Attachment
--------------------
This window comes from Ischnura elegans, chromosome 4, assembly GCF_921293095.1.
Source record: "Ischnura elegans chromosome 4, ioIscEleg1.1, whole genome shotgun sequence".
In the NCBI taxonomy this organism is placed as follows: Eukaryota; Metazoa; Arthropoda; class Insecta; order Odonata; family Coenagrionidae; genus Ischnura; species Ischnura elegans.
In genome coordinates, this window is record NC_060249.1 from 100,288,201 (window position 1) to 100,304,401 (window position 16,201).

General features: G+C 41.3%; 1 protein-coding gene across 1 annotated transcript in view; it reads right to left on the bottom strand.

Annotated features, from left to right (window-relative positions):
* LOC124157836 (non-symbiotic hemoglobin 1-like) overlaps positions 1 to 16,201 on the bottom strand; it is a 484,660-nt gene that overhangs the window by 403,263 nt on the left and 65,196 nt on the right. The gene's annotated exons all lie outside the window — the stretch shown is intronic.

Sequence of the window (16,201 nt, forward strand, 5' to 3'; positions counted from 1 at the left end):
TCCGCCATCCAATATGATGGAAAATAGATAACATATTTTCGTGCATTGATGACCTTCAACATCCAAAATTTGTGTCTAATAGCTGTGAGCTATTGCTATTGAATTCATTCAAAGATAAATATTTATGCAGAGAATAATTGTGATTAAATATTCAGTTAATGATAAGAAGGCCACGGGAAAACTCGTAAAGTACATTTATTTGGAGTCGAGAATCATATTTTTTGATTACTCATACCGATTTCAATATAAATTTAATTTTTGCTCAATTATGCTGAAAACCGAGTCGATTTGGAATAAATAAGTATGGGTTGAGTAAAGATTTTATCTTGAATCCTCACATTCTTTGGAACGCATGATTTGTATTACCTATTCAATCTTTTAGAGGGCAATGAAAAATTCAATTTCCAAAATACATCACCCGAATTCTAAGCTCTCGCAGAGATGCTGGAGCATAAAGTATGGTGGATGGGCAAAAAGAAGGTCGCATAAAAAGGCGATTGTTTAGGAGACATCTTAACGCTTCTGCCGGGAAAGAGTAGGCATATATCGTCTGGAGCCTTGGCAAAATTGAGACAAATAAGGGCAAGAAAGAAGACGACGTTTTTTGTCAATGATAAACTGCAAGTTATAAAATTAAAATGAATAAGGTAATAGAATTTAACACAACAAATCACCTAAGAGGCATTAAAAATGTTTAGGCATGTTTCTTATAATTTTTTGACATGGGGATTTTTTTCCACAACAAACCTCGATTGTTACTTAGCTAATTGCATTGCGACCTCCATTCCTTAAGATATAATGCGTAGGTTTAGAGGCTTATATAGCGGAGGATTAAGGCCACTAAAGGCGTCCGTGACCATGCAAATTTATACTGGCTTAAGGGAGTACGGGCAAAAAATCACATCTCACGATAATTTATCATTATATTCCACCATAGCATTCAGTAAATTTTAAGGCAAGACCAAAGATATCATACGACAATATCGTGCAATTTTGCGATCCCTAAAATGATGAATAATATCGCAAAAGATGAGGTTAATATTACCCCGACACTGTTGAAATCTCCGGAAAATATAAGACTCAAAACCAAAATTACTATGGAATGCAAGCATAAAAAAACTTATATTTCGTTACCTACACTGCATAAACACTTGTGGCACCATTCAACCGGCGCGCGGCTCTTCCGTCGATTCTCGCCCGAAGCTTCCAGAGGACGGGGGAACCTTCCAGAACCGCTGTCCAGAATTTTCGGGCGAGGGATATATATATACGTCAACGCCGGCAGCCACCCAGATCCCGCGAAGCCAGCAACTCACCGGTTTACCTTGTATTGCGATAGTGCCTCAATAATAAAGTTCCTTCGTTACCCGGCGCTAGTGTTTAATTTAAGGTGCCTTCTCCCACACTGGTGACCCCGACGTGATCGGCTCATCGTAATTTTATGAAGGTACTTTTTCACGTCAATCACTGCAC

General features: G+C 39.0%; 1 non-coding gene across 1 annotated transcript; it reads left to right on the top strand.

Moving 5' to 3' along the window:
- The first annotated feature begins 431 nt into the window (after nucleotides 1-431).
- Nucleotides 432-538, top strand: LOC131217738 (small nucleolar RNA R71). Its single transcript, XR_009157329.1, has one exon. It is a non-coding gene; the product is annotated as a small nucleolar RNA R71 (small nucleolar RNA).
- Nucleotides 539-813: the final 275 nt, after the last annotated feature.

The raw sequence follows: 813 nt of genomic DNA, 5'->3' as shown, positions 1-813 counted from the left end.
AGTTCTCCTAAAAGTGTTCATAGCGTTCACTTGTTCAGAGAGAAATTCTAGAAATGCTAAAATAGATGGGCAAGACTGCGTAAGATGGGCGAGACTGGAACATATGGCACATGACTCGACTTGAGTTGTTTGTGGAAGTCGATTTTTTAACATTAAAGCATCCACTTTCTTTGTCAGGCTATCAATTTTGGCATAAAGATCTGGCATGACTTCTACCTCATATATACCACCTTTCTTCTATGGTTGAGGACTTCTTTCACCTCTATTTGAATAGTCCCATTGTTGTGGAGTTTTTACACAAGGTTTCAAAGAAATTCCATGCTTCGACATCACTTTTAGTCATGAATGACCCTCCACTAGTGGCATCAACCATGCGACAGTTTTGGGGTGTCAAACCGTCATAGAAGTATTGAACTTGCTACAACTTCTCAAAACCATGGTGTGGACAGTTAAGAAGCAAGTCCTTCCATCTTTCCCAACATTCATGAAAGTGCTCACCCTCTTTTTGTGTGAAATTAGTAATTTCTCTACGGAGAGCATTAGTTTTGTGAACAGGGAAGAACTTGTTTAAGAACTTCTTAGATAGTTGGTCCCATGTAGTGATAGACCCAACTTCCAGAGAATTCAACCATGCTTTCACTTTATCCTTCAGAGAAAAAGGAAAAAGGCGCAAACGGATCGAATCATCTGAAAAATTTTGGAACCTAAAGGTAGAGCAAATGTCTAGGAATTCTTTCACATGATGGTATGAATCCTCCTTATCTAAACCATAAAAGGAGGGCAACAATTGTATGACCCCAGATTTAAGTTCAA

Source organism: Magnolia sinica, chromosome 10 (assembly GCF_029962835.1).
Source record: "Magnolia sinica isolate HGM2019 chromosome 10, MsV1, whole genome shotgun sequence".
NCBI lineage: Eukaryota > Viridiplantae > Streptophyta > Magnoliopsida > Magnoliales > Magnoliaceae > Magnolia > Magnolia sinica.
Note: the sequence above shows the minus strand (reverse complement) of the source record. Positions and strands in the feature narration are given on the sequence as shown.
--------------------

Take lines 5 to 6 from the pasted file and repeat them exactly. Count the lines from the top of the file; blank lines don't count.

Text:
General features: G+C 41.3%; 1 protein-coding gene across 1 annotated transcript in view; it reads right to left on the bottom strand.

Annotated features, from left to right (window-relative positions):